Published On: Wed, Jul 17th, 2019

State pension age for women: Amber Rudd SHREDS WASPI women’s state pension age hopes | Personal Finance | Finance

Pensions Secretary Amber Rudd has said she was “sceptical” that the women born in the 1950s who were affected by the changes to the state pension age would get additional support. It comes after Boris Johnson said he would “commit to doing everything I possibly can to sorting out” the issue, if he became Prime Minister. On Tuesday night, Ms Rudd told the Mirror: “I’m slightly sceptical at holding out hope for any additional support for WASPI women… people who feel they have lost out by the rising pension age and claim, believe, they haven’t been told in time about it.

“At the moment the Treasury has been very resistant to supplying any additional funds.

“We will see whether a new Prime Minister takes a different view. But at the moment there is no prospect of that changing.”

Speaking at an event hosted by the Politico website, she continued: “As I’m sure you’re aware, there was a move to make a contribution a few years ago – so there was some top up to the existing position.

“I didn’t hear Boris, I’m afraid, make that statement. I haven’t been totally faithful to watching all the hustings, but I will subsequently take a look.”

The state pension age for women previously stood at 60, while it was 65 for men.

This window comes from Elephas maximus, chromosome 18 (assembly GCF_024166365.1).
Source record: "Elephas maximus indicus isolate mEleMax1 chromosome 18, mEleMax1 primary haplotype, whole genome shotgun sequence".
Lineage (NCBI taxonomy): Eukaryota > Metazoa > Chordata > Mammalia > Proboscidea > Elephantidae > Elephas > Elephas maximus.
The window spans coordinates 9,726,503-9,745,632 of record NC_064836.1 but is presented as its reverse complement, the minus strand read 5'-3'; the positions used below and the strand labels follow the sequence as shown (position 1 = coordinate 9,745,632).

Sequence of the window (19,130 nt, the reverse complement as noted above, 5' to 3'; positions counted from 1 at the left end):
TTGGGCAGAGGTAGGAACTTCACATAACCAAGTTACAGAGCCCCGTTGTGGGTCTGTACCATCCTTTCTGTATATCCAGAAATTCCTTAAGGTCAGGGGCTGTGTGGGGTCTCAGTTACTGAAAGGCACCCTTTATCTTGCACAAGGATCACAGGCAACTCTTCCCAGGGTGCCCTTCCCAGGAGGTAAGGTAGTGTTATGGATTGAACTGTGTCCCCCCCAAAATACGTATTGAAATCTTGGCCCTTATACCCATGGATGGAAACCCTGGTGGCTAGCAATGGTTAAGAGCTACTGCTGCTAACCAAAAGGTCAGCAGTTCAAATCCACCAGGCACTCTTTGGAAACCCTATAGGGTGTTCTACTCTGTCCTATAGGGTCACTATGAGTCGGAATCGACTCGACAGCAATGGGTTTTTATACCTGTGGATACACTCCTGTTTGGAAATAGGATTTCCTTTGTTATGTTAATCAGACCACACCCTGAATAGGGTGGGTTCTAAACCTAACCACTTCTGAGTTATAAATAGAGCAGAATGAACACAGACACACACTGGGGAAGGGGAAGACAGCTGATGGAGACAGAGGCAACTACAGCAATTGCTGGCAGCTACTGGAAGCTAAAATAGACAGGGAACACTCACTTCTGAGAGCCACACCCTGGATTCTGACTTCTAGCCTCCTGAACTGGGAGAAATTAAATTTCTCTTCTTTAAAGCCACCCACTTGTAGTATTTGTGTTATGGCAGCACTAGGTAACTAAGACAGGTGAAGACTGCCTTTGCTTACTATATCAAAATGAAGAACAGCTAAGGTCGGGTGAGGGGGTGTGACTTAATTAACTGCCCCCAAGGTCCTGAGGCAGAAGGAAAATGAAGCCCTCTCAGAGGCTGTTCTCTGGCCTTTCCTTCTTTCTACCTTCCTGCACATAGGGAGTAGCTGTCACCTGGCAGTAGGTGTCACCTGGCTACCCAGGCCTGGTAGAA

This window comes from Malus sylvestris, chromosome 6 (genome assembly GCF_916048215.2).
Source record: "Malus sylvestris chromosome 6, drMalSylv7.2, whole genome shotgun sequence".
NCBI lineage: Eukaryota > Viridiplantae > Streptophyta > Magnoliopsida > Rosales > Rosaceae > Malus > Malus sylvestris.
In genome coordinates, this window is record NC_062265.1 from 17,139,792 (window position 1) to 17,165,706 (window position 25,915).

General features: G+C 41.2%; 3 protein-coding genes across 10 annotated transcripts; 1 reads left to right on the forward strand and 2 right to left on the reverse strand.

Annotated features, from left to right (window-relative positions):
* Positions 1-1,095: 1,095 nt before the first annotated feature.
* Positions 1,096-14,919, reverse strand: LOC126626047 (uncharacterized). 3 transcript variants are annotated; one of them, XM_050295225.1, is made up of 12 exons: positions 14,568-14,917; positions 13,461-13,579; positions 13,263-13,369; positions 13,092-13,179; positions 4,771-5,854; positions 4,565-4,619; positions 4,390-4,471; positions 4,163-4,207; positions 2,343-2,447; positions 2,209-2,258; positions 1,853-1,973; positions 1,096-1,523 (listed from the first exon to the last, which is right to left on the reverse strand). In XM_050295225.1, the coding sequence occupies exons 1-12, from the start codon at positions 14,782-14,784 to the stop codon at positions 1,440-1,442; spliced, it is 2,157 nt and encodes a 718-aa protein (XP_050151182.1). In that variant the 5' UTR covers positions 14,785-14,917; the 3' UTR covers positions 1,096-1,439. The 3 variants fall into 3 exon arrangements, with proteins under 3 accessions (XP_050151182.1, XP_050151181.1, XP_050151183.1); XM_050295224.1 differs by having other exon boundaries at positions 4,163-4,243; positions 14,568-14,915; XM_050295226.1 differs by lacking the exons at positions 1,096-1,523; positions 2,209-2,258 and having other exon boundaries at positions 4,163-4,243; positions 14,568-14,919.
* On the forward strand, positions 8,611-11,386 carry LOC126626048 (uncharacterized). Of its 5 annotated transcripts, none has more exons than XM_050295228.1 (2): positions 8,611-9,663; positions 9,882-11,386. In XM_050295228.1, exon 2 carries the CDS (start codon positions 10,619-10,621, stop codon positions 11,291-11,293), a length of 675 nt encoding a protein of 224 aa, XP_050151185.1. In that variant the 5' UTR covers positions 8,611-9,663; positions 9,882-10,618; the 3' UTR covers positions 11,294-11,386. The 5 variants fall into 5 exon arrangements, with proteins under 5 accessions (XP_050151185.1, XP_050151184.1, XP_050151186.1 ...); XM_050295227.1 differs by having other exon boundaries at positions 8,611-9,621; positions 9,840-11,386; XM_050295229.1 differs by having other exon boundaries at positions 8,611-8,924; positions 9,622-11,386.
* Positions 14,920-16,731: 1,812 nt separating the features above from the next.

Changes to the state pension age for women rose under the Pensions Act 1995, starting in 2010, affecting millions of women.

Under the Pensions Act 2011, the increases were accelerated, resulting in women’s state pension age reaching 65 in November 2018.

A £1.1 billion concession was made when the legislation was in its final stages, due to concerns expressed at the short notice of significant increases for some women.

This limited the maximum increase at 18 months under the Act.

Now, the state pension age for men and women is rising, and due to reach 66 in October 2020.

Campaigners have said the change came with too little notice.

The campaign group Backto60 sought a judicial review into the changes, with the matter being heard at the High Court last month.

READ MORE: State Pension age: ‘We want FAIR equality’ – campaigners speak out as review begins

The Department for Work and Pensions have estimated the cost of reversing state pension age changes for women from both Acts, over the period of 2010/11 to 2025/26, to stand at a total of £181.4 billion.

The cost of reversing men’s state pension age changes would come in at a cost of £33.8 billion for the same time frame – with the total cost for both men and women estimated at £215.2 billion.

Women Against State Pension Inequality (WASPI) is calling for “fair transitional arrangements” in order to help women financially – rather than the return to the state pension age for women being 60.

READ MORE: Pension GAP: Figures show women £106,000 worse off in retirement ‘SHOCKING pensions gap’

Source link

Most Popular News

State pension age for women: Amber Rudd SHREDS WASPI women’s state pension age hopes | Personal Finance | Finance